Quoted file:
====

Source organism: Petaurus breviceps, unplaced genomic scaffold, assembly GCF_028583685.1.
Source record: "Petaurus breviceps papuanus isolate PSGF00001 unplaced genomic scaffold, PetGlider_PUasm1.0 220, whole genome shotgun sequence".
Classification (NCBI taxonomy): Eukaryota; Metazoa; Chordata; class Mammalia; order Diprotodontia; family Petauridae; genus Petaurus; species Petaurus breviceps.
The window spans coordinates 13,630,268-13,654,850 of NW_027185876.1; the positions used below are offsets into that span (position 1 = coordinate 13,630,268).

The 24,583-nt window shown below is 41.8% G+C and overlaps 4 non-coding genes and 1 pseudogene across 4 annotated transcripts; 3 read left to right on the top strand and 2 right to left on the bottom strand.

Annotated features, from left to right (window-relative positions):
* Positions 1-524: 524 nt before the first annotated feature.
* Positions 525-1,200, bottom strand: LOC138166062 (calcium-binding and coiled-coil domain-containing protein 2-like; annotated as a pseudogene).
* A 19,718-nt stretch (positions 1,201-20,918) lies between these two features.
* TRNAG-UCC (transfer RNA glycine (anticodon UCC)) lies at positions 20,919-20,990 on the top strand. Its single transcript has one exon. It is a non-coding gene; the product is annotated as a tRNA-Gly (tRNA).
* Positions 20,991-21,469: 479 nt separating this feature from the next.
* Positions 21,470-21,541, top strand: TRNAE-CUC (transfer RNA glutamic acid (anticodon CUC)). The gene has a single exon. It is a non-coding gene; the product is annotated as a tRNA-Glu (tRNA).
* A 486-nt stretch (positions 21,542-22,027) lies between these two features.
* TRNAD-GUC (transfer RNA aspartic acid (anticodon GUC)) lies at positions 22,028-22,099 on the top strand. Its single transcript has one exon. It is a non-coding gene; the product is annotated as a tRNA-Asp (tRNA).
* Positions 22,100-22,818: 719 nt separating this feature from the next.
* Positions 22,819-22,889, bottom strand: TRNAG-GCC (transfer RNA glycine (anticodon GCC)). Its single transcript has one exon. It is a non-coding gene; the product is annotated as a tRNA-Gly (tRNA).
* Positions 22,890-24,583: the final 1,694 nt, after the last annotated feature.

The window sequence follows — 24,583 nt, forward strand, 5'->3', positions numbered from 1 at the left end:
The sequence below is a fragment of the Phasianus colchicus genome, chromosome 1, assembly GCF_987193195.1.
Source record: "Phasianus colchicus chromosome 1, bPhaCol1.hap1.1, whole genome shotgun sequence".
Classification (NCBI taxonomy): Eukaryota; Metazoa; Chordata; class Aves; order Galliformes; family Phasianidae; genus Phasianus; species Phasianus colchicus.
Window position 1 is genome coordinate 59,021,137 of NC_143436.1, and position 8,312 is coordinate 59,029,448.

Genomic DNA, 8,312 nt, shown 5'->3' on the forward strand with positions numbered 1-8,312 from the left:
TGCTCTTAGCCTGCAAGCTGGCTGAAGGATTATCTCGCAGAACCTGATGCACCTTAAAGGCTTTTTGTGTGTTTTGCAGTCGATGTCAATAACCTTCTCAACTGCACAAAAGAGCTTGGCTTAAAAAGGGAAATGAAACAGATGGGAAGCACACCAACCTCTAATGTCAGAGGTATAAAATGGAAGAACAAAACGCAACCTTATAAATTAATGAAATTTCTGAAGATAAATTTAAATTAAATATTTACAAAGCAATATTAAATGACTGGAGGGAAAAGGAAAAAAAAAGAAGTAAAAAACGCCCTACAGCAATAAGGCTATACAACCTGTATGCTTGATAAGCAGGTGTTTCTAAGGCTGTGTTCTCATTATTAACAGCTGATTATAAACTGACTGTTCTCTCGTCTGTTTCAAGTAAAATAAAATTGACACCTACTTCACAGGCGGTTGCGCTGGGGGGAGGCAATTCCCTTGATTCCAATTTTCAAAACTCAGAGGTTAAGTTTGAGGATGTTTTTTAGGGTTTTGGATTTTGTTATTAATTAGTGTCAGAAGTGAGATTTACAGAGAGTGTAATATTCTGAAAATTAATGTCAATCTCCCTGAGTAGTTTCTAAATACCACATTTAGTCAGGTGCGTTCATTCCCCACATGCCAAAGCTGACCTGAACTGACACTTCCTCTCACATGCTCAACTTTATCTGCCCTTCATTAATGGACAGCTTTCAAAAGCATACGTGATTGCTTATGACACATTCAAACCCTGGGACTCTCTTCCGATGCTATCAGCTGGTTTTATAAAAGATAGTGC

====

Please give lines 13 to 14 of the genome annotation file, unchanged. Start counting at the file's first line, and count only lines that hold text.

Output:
* A 486-nt stretch (positions 21,542-22,027) lies between these two features.
* TRNAD-GUC (transfer RNA aspartic acid (anticodon GUC)) lies at positions 22,028-22,099 on the top strand. Its single transcript has one exon. It is a non-coding gene; the product is annotated as a tRNA-Asp (tRNA).